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Insurers traditionally have not covered large employers' wage-and-hour litigation risks, but that is beginning to change.
The Bermuda operations of three insurers have begun offering stand-alone coverage of the risk, including XL Group P.L.C., Allied World Assurance Co. and Markel Corp.
XL's policy offers up to $25 million in limits on a primary or excess basis, said Matthew Irvine, chief underwriting officer of XL's Bermuda professional lines unit.
In addition, a proprietary wage-and-hour program developed in 2012 by Aon Risk Solutions offers up to $75 million of stand-alone coverage on a line slip/quota share or on a traditional layered basis through a group of insurers. A line slip quota share involves a group of insurers that agree on a shared percentage of the risks.
Phil Norton, Chicago based president of Arthur J. Gallagher & Co.'s D&O professional liability division, said working with the three insurers and adding $45 million in excess capacity can result in as much as $100 million in capacity in the Bermuda market.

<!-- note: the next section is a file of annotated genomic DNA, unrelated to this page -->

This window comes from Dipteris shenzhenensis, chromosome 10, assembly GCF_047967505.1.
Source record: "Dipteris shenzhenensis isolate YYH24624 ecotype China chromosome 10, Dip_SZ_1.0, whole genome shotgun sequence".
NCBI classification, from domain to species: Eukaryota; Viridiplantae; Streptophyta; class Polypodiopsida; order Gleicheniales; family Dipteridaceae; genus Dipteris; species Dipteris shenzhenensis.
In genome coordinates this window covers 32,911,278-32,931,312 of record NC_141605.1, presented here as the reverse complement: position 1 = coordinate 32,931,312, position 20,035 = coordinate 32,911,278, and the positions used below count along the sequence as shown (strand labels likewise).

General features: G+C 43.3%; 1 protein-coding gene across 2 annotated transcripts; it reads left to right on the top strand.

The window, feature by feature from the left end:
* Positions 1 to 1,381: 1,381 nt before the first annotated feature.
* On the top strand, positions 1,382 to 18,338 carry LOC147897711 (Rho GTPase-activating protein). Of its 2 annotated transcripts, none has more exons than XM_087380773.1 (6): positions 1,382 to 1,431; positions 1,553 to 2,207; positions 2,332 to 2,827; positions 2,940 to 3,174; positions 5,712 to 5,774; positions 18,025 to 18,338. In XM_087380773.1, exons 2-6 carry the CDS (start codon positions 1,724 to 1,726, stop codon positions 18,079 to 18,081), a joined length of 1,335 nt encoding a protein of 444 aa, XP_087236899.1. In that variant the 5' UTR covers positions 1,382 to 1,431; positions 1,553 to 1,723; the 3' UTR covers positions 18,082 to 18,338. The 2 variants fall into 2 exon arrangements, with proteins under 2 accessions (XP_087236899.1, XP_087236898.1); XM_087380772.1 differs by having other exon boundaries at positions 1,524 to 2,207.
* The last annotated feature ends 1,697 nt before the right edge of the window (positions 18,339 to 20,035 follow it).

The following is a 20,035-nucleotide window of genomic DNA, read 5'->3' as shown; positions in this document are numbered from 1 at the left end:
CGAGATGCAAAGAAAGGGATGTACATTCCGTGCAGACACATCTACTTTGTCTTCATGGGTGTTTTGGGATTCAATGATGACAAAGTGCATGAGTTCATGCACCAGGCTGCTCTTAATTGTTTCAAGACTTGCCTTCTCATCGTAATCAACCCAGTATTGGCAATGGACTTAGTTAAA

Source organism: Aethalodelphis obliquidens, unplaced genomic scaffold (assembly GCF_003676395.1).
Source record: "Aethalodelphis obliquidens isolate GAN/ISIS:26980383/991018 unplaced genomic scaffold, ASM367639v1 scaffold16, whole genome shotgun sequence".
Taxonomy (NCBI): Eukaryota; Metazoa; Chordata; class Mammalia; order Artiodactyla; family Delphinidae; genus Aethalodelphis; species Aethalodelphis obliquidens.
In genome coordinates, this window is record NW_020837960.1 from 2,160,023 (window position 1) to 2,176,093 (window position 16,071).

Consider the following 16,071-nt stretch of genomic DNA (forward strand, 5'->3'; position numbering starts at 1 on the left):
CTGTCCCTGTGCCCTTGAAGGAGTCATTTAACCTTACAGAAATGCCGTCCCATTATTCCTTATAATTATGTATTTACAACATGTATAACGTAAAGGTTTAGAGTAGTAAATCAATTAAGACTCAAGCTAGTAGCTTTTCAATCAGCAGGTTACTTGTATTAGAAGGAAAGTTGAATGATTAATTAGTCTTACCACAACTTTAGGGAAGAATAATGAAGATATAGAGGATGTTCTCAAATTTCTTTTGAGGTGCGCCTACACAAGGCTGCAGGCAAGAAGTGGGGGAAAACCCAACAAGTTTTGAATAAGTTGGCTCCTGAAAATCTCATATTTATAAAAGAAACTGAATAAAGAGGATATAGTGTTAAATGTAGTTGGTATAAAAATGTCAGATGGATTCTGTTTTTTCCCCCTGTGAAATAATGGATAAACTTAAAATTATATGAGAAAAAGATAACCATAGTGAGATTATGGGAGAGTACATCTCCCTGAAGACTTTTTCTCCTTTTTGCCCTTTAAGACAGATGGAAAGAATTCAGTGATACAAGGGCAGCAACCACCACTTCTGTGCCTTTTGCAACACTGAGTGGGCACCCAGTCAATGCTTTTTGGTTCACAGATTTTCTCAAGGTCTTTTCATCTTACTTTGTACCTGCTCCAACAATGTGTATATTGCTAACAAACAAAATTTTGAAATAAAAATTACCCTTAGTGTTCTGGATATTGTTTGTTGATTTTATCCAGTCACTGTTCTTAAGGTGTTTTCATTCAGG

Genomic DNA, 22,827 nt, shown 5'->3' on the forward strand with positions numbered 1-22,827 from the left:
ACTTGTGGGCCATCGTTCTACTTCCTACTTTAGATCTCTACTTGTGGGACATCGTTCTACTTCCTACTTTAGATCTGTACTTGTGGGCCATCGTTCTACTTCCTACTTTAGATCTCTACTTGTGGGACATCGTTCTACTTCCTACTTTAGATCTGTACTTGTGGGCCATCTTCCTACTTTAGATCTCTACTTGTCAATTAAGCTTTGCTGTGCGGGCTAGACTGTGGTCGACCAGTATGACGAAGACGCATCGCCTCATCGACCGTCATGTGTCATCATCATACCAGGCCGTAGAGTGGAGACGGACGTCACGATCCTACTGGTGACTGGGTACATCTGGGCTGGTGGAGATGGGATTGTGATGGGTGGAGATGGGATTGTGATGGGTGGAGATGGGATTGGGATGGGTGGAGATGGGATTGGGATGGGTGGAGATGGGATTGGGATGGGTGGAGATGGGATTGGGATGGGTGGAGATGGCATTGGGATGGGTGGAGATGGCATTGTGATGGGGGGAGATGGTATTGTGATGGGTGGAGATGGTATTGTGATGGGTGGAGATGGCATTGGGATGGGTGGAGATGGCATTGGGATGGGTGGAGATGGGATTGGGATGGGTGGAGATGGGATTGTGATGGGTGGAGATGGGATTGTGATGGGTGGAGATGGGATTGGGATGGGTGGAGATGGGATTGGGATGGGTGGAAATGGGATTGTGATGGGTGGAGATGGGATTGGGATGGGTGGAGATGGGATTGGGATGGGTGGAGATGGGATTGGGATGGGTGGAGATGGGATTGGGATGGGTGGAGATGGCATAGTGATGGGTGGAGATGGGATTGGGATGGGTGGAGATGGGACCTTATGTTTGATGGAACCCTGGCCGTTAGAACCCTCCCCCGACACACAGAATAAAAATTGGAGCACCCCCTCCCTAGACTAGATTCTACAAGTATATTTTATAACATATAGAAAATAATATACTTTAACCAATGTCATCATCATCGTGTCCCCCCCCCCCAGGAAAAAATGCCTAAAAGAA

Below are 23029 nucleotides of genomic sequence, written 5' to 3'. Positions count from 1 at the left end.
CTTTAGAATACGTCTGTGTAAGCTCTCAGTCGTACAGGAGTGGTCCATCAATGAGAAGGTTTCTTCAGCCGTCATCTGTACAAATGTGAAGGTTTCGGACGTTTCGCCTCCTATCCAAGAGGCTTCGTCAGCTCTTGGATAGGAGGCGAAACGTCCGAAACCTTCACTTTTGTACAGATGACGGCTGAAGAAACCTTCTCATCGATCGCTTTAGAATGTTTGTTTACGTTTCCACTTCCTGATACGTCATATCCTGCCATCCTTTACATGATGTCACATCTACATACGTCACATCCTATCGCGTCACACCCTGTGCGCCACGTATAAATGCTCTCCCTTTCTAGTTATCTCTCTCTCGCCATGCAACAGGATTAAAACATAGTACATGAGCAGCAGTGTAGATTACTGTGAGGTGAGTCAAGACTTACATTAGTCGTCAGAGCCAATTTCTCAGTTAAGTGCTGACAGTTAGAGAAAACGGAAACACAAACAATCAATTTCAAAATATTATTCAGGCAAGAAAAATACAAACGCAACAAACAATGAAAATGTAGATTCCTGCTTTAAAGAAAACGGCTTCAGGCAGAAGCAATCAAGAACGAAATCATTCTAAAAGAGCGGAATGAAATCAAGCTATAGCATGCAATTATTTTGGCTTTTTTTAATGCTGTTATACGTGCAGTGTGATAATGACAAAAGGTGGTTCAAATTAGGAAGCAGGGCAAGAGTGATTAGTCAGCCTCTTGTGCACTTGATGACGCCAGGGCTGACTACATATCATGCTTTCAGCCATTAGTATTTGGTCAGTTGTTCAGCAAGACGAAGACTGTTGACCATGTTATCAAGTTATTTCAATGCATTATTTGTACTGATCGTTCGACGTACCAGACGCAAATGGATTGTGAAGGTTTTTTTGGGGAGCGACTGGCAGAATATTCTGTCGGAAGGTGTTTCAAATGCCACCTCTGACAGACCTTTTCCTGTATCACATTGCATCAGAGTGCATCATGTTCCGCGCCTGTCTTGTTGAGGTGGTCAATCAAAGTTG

Wayne Imrie, London-based management liability underwriter at Beazley P.L.C., which participates in the Aon program, said the employer takeup rate for wage-and-hour coverage has been disappointing so far, as it represents additional costs that need to be planned for 12-18 months in advance, but he anticipates it will gain in popularity.
Rodger Laurite, senior vice president and unit manager at Lockton Cos. L.L.C.'s financial services practice in Atlanta, said there are a handful of U.S. insurers that will offer wage-and-hour litigation coverage to smaller employers, generally those with up to 1,000 employees, and some sublimit of defense costs coverage, typically under an employment practices liability policy.
Companies face more stringent enforcement of laws that target corporate wrongdoing, ranging from the Dodd-Frank Wall Street Reform and Consumer Protection Act to the Foreign Corrupt Practices Act, as well as new regulatory tools — including one dubbed RoboCop.